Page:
Kenya Must Engage With Mombasa Republican Council, Not Demonise It
Longstanding, unresolved issues will present significant challenges in Kenya following this year’s elections. The grievances of the coastal people, primarily represented by the Mombasa Republican Council (MRC) which is seeking to secede from Kenya, is one such issue. The MRC argues Pwani si Kenya – the coast is not part of Kenya.
According to the MRC, it is not feasible for those they represent to get justice under the current Kenyan state. In response to the group, the Kenyan security apparatus over-reacted, particularly to the secession discourse, and quickly outlawed the group.
This perceived “persecution” only increased the group’s profile among the coastal people and the MRC responded by filing a case in the high court on 25 July 2012, calling for the court to lift the ban. The court ruled in favour of the MRC and said the ban was unconstitutional. The ruling, however, has not changed the security forces’ view of the MRC as a criminal group.
Several politicians during the elections courted the MRC, arguing that while their grievances are genuine, secession is not a solution, rather the solution is devolution, where resources and powers will be decentralised to the local authority under Kenya’s new constitution. But the MRC leadership argues that, in practice, the government is not committed to full implementation of devolution.
They cite for instance the fact that the Mombasa County commissioner is not from the coast as a clear demonstration of the government’s commitment to maintaining the status quo – one of economic and political marginalisation of the coastal people.
The MRC is a self-described social movement – not a political party, non-governmental organization, armed gang or a terrorist organisation. It came to prominence in 2008, although it existed in some form since early 1999. Unlike other groups that have emerged in Kenya, the MRC is largely composed of the poor of the poor and is largely a grassroots outfit.
While it is hard to ascertain the extent of the MRC’s following and support in the coastal region, the historical and contemporary grievances that they raise resonate with the majority of the locals.
Rationale for secession
Land is the anchor of the MRC’s discontent. While historical injustice around land is present in almost every part of Kenya, at the coast it is perverse. Sixty-two percent of people originating from other parts of Kenya and who settled in the coastal region have title deeds to the properties they own at the coast, compared to 38% of the indigenous population, according to the Coast Land Study 2011 report.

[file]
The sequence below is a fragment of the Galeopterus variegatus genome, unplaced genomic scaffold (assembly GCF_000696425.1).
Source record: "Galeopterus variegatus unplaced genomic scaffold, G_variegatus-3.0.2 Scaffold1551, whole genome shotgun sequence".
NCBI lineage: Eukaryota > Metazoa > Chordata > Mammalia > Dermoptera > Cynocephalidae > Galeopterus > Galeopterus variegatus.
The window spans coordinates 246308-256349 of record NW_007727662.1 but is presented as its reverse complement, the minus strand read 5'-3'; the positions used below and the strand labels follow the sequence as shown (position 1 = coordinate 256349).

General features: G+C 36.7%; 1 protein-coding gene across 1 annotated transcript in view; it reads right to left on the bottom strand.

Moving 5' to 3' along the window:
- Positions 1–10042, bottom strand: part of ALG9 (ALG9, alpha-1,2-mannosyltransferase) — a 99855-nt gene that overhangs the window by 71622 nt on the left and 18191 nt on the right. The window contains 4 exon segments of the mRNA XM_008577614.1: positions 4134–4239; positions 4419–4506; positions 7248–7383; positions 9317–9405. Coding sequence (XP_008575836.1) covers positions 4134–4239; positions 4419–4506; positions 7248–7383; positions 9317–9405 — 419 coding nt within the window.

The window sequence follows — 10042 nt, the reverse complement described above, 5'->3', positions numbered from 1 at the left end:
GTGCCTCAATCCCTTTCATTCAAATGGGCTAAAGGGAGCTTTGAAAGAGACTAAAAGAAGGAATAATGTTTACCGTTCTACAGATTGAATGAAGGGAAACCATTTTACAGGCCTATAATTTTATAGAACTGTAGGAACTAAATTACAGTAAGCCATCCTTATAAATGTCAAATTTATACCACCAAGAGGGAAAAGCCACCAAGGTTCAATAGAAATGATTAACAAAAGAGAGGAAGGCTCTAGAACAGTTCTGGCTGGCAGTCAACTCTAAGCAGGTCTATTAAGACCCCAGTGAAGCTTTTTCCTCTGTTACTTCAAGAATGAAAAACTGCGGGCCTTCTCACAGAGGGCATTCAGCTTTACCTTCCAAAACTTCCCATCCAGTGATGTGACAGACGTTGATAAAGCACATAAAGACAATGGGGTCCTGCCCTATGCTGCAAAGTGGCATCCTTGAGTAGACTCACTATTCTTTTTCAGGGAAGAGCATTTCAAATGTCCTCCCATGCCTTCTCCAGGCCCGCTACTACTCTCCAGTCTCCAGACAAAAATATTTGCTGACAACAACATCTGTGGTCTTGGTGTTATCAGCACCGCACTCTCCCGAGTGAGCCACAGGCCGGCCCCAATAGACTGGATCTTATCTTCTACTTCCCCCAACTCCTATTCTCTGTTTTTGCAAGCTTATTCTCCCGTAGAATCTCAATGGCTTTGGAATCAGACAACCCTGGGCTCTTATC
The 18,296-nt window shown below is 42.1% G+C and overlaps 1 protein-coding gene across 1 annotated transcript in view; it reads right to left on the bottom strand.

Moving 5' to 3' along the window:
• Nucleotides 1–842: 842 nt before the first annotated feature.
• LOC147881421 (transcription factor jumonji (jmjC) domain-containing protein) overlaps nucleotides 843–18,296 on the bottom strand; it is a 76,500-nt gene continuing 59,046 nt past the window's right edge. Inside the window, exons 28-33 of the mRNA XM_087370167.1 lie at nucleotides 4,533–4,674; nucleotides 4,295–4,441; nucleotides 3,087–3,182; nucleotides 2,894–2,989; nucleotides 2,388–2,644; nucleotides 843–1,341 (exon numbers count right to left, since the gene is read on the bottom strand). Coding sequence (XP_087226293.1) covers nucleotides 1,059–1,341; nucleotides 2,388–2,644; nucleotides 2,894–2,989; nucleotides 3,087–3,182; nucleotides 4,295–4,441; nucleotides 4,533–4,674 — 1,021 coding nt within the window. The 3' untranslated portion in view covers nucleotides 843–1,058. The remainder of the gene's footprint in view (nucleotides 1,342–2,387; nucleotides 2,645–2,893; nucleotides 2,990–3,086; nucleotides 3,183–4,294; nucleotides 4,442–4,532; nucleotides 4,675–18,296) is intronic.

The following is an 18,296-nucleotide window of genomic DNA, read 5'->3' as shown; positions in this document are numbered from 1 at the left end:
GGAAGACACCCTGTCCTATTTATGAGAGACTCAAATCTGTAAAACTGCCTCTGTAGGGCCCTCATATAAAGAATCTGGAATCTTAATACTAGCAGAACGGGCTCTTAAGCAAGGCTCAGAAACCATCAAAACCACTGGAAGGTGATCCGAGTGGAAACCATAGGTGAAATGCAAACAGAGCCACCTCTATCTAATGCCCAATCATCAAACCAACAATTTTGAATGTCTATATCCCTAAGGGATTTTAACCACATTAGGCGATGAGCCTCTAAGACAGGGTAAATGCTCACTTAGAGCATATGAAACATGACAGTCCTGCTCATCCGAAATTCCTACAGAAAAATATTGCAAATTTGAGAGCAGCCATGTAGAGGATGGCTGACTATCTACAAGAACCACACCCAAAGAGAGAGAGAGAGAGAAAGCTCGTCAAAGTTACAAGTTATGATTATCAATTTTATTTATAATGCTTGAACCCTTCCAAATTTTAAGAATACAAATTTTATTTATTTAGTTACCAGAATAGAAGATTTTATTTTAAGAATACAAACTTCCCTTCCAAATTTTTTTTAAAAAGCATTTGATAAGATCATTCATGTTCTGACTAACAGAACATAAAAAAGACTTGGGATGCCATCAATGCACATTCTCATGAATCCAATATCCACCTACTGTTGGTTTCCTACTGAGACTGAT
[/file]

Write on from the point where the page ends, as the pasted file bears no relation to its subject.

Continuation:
Closely linked to the land question is the economic marginalisation of the coastal region despite the region being a lucrative tourist hub. The Kenya National Bureau of Statistics’s 2007 integrated household budget survey ranks the Coast below all regions except North Eastern Province in rural poverty, and reports that urban poverty in Mombasa is higher than the country’s other major cities.
In the coast region, more than a half million people were added to the ranks of the poor in this province between 1999 and 2005-06, according to the bureau’s constituency report on wellbeing 2005-2006. The poverty incidence for the province worsened from 57.8% in 1999 to 59.0 % in 2005-2006.
According to the Kenya County Fact Sheets published by the Commission on Revenue Allocation last year, the richest counties are Kajiado, Kiambu, Kirinyaga, Meru, Murang’a – mostly in the central region, except Kajiado.
The coastal region’s infrastructure, like schools and roads, are in a deplorable state. Some of the region’s best performing schools in national examinations like Lukore Secondary School, Lunga Lunga Secondary School, Msambweni Secondary School, Kikoneni Secondary School, and Mazeras Secondary School are no longer performing well. Given the region’s economic significance, the discrepancies are particularly egregious. State neglect is one of the key reasons that is frequently cited.
The neglect of the region is undergirded by politics; there are few coastal politicians with a national profile. While the Coast is part and parcel of brand Kenya when it is advertised as a tourist destination, in reality, there is little that the region gains from being the epicentre of the lucrative tourism industry. There are no official statistics on this, but the majority of people I spoke with along the coast felt strongly about this particular issue.
And since most of the tourism infrastructure – hotels and tour companies are owned by people from outside Coast province, there is a sense of detachment from the local population. Thus, the Coastal people feel that they are a cog in the industry’s wheel rather than a crucial stakeholder.
Aside from the above grievances, the MRC argues it has a legal basis for secession. They claim that the region was never a part of the British colony but a protectorate, while simultaneously also belonging to the Sultanate of Zanzibar. The ten mile coastal strip extending from Kipini in the North to the Ruvuma River in the South underwent a divergent cultural, religious, and developmental trajectory from the rest of the country.